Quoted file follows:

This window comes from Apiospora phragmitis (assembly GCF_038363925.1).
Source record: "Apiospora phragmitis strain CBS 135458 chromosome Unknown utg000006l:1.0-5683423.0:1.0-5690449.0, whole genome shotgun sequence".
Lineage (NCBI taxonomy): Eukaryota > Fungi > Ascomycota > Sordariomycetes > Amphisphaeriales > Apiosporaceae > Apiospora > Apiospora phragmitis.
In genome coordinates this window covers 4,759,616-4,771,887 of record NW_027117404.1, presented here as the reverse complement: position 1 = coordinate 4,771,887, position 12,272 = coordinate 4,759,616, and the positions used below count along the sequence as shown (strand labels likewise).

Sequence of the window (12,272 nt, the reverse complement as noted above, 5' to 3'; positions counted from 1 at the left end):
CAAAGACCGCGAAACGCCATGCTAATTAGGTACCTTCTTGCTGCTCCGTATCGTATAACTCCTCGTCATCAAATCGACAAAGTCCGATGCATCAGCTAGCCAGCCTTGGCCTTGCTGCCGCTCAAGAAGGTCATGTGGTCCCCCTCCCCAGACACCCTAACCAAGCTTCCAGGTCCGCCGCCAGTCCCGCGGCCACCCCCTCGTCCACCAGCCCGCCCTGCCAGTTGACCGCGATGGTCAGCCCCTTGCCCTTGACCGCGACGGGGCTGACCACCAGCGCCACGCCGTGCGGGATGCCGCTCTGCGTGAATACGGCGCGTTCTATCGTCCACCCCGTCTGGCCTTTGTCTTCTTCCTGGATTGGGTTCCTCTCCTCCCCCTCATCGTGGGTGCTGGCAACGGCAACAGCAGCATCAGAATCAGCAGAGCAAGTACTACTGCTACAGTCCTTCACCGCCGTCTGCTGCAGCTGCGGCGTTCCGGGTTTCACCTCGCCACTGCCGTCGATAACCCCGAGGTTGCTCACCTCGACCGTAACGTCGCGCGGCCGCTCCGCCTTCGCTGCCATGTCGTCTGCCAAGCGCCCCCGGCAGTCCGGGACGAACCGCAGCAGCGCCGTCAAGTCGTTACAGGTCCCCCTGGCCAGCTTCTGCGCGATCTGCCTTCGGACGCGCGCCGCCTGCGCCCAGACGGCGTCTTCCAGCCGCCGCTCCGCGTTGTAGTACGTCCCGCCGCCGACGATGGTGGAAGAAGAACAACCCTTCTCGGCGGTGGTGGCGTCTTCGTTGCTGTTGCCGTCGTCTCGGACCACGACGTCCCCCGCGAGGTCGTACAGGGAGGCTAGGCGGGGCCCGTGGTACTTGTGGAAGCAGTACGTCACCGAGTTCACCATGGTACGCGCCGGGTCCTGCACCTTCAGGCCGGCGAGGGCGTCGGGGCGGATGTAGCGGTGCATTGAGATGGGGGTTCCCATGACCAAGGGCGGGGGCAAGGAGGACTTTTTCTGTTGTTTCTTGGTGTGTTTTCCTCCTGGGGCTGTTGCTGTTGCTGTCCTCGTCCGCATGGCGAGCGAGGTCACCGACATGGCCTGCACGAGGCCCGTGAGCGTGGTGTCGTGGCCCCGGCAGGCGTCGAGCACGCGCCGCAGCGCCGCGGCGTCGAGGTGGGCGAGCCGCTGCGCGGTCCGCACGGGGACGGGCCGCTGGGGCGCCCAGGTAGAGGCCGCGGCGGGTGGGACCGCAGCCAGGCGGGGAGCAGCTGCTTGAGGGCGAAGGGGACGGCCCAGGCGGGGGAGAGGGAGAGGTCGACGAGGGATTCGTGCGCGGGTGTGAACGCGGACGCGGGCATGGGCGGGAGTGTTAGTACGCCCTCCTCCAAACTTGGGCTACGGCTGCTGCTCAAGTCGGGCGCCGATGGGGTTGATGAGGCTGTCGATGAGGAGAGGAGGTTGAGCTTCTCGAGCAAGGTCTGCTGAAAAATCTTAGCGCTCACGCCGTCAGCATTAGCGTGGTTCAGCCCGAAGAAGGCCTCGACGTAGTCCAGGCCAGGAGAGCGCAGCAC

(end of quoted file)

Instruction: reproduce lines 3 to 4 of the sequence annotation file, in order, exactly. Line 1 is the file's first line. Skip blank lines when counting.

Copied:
Lineage (NCBI taxonomy): Eukaryota > Fungi > Ascomycota > Sordariomycetes > Amphisphaeriales > Apiosporaceae > Apiospora > Apiospora phragmitis.
In genome coordinates this window covers 4,759,616-4,771,887 of record NW_027117404.1, presented here as the reverse complement: position 1 = coordinate 4,771,887, position 12,272 = coordinate 4,759,616, and the positions used below count along the sequence as shown (strand labels likewise).